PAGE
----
Federal health officials are hoping with this week’s approvals of the updated COVID-19 vaccine, more people will make it part of their annual flu shot routine.
On Monday the Food and Drug Administration approved the updated vaccines, which have started arriving on the heels of a summertime rise in COVID cases and just in advance of the flu season.
On Tuesday the Centers for Disease Control and Prevention’s Advisory Committee on Immunization Practices voted 13-1 that the vaccine should be recommended universally to everyone six months or older.
In an interview, CDC Director Dr. Mandy Cohen talked about why the updated vaccine plays an important role in protecting against the coronavirus.
“We’re in a better place than we have been in the past. However, we can not put COVID officially in the rearview mirror. It is unfortunately still with us,” said Cohen in an interview. “But the good news is we have more tools than ever to protect ourselves. We just have to use those tools. Vaccine is certainly a powerful tool, but we also have testing and treatment and then a ton of common sense solutions that we’ve learned over the last number of years that work. And if we layer all those tools together, we’ll get through this season with everyone being as healthy as possible.”
It’s been a year since the last time the vaccines were tweaked, and only about 17% of the U.S. population ever received that earlier update, according to the CDC. In Georgia, it was only about 11%.
Who can take the new vaccine?
The FDA has ruled that the new vaccine is safe for everyone 6 months and older, and anyone those ages are eligible to take the vaccine.
Currently, older adults and those with pre-existing conditions such as immune disorders, diabetes and obesity are considered to be at greatest risk of having a serious illness from COVID. Cohen said most people dying from COVID are over 65, adding older people are “definitely most at risk.” But she said the data shows that all ages face a risk from COVID, including long COVID symptoms.
Some vulnerable groups including those with weakened immune systems may get additional doses of the vaccine, according to the CDC. People 65 and over may get a second dose of the updated vaccine. And children under 5 may need multiple doses of the COVID vaccine to be up to date.
When will the new COVID vaccine be available in Georgia?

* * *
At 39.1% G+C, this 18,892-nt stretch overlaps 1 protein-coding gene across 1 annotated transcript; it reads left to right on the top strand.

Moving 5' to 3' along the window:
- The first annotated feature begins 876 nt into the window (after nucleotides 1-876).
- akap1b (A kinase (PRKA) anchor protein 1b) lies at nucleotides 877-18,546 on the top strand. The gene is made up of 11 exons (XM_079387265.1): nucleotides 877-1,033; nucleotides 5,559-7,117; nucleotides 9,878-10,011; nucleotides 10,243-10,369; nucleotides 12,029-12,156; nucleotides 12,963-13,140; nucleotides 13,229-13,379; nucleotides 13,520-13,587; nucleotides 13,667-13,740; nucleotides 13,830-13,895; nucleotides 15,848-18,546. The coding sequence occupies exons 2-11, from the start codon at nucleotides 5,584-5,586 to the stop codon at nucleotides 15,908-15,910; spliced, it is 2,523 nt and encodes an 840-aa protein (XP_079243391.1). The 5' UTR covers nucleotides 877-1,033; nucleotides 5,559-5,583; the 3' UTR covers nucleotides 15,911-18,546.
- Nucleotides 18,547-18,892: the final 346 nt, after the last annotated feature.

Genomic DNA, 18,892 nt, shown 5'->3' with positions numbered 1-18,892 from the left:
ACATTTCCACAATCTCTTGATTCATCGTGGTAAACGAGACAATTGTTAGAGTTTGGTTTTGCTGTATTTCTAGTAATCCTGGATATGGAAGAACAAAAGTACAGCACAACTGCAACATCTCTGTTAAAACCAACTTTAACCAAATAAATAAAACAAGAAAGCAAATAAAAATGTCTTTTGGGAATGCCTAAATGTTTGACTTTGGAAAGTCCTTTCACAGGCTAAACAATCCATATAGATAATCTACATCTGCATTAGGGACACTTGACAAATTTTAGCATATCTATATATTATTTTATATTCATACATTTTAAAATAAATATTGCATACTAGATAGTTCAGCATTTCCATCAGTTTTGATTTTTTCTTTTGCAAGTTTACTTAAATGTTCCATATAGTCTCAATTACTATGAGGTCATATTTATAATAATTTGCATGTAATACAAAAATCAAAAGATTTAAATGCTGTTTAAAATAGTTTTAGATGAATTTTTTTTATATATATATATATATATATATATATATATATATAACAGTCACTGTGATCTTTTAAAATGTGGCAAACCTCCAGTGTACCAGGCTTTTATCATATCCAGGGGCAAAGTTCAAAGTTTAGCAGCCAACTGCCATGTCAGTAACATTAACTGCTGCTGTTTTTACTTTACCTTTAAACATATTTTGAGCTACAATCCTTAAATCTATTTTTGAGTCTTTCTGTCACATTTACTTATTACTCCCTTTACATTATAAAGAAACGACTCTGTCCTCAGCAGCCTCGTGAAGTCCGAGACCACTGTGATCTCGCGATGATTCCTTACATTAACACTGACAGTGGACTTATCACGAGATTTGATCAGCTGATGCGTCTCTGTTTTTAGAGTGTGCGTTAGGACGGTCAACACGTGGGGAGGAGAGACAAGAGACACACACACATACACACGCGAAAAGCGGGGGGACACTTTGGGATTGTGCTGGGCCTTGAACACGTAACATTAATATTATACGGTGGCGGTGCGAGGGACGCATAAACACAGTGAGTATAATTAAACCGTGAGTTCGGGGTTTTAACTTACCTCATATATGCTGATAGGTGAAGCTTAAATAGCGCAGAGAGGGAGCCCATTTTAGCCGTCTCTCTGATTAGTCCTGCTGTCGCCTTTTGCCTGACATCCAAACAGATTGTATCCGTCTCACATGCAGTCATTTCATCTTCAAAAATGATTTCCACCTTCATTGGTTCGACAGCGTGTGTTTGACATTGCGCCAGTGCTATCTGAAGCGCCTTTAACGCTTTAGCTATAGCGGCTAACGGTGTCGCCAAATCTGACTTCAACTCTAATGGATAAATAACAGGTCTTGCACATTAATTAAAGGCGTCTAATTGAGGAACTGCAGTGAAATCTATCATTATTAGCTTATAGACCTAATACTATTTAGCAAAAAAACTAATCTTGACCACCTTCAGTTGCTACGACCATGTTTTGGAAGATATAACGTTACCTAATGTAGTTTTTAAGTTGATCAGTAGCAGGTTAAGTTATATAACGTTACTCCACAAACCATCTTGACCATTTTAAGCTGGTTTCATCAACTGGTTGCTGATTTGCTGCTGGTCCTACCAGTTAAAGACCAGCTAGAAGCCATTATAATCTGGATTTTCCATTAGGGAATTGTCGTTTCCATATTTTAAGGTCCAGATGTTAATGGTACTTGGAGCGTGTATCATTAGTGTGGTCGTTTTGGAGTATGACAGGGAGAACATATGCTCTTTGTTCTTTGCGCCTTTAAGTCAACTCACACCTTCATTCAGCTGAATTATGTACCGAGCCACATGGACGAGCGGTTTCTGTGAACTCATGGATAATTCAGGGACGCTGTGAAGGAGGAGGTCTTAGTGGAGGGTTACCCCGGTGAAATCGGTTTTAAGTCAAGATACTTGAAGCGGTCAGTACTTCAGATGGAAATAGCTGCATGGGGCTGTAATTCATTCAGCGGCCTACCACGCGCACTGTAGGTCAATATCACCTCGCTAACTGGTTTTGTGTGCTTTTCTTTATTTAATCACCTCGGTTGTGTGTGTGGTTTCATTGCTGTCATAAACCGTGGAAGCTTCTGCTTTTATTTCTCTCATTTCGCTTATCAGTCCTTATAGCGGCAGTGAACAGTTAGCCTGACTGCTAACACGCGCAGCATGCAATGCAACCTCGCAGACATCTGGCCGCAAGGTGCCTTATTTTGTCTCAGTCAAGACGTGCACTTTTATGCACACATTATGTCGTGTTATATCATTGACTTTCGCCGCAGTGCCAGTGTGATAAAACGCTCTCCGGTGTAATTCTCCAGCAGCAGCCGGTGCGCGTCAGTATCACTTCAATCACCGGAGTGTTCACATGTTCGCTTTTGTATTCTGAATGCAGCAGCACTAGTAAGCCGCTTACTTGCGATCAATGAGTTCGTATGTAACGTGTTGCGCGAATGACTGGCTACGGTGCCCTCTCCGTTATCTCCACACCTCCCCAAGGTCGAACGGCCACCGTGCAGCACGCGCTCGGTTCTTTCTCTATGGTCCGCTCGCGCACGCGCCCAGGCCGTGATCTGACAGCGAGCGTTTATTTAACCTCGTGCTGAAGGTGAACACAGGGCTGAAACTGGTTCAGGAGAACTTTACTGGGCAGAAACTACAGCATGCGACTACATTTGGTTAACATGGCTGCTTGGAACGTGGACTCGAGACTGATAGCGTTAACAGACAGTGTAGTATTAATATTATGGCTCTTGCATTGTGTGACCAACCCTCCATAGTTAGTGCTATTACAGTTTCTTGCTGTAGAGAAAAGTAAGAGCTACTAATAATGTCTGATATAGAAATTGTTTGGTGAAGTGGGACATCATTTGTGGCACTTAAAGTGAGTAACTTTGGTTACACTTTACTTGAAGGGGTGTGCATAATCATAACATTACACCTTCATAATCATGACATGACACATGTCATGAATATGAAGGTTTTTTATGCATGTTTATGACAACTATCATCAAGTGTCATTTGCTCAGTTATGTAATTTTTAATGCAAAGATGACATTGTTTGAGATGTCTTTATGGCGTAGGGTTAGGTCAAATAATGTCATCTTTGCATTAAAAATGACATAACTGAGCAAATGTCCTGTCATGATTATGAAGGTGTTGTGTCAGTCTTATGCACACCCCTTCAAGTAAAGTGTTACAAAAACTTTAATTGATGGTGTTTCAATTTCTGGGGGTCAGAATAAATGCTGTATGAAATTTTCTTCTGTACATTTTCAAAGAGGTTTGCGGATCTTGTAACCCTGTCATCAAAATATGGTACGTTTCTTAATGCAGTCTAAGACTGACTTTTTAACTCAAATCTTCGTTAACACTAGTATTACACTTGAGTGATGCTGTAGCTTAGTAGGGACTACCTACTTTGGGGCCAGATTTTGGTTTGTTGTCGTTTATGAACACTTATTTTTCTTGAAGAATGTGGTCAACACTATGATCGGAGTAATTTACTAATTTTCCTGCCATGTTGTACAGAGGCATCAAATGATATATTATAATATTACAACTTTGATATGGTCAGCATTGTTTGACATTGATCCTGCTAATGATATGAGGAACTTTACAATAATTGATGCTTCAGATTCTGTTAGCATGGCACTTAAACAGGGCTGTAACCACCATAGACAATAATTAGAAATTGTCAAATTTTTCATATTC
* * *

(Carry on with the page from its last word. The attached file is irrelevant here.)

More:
The vaccines started arriving at some large pharmacies, including CVS pharmacies in Georgia, on Wednesday. A spokesperson for the Georgia Department of Public Health said the new COVID vaccine should start arriving at local health departments by Friday, or Monday at the latest.
How much will the new COVID vaccine cost?
It depends on your insurance coverage. It will continue to be completely free for many people but not everyone. Some insurers may now charge a copay.
People became accustomed to that no-cost availability during the pandemic, but the federal government stopped picking up the entire tab with the end of the public health emergency this spring.
Now the actual cost of the vaccine will be borne by private insurers and Medicare and Medicaid. Manufacturers Pfizer and Moderna have said they will charge up to $130 a shot, compared with $30 last year for the booster.
For people without insurance, the Georgia Department of Public Health will provide the vaccine for free and the Biden administration set up the Bridge Access Program, which will make free vaccines available this fall through community health centers and pharmacies.
What’s different about this vaccine?
The updated COVID vaccines were formulated to more closely target currently circulating variants and to provide better protection against serious consequences of COVID infections, including hospitalization and death.
The older vaccine that has been in use until now was formulated in 2022 to match the original coronavirus that originated in China, and the earliest versions of the omicron variants. Because it matched two different strains of the virus, it was a “bivalent” booster.